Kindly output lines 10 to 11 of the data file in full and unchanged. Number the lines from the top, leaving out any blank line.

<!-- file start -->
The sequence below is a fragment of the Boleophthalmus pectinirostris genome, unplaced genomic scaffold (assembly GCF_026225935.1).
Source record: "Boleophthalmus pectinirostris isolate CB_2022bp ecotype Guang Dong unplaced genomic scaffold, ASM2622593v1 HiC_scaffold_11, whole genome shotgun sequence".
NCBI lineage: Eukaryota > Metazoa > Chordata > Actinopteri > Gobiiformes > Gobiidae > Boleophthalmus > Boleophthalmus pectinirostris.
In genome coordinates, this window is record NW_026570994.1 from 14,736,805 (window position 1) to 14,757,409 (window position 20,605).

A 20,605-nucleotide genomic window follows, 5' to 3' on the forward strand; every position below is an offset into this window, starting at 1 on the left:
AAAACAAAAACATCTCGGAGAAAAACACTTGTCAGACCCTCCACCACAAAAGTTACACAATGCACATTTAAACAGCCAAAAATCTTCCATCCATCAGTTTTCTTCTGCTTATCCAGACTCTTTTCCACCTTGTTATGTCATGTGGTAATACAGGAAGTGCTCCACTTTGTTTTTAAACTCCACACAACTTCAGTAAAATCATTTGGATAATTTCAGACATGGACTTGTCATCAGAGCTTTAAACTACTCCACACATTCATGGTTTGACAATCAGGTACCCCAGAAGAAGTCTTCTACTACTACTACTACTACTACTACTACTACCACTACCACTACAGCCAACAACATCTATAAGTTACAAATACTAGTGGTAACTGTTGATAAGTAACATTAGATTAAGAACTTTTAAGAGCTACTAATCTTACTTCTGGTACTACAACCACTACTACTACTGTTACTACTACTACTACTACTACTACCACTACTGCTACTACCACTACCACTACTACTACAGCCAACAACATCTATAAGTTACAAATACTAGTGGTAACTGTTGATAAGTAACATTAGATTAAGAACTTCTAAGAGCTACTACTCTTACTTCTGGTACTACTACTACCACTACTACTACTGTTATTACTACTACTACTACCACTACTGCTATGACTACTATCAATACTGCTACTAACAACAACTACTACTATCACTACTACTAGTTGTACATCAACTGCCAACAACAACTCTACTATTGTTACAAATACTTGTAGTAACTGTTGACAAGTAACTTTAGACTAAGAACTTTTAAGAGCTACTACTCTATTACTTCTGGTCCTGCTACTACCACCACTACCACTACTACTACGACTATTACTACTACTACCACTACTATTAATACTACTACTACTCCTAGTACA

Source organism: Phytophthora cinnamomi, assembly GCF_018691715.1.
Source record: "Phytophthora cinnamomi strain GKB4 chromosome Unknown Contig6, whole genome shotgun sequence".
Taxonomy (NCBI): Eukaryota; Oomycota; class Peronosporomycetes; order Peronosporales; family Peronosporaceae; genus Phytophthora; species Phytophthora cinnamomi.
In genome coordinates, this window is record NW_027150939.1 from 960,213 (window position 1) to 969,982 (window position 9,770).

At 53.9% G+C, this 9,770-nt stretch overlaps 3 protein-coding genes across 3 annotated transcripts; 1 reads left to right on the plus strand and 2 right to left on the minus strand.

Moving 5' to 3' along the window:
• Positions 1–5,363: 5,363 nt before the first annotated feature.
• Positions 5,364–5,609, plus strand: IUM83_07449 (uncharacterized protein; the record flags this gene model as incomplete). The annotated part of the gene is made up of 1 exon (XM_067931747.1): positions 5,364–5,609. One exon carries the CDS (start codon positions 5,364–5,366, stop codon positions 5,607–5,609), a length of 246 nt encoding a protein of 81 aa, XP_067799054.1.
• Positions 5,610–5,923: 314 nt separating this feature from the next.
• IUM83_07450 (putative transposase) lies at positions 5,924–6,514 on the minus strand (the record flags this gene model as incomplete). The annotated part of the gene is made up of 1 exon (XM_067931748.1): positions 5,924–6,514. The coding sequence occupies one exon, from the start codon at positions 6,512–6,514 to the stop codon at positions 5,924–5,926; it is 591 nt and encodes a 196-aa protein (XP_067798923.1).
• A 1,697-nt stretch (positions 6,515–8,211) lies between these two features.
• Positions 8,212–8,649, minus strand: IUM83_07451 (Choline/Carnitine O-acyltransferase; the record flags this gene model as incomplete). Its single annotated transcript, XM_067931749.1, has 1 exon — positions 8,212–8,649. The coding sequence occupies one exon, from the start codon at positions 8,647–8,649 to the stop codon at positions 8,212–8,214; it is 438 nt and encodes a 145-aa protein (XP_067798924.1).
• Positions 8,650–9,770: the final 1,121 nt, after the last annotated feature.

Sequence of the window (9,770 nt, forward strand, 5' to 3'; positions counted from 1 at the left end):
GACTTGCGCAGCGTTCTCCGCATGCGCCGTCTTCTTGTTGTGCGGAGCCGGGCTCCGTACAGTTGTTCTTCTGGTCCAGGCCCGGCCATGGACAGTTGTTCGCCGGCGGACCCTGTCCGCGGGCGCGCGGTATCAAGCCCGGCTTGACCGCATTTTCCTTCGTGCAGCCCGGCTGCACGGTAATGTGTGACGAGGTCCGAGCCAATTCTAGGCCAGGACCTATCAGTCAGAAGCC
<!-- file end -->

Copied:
In genome coordinates, this window is record NW_027150939.1 from 960,213 (window position 1) to 969,982 (window position 9,770).

At 53.9% G+C, this 9,770-nt stretch overlaps 3 protein-coding genes across 3 annotated transcripts; 1 reads left to right on the plus strand and 2 right to left on the minus strand.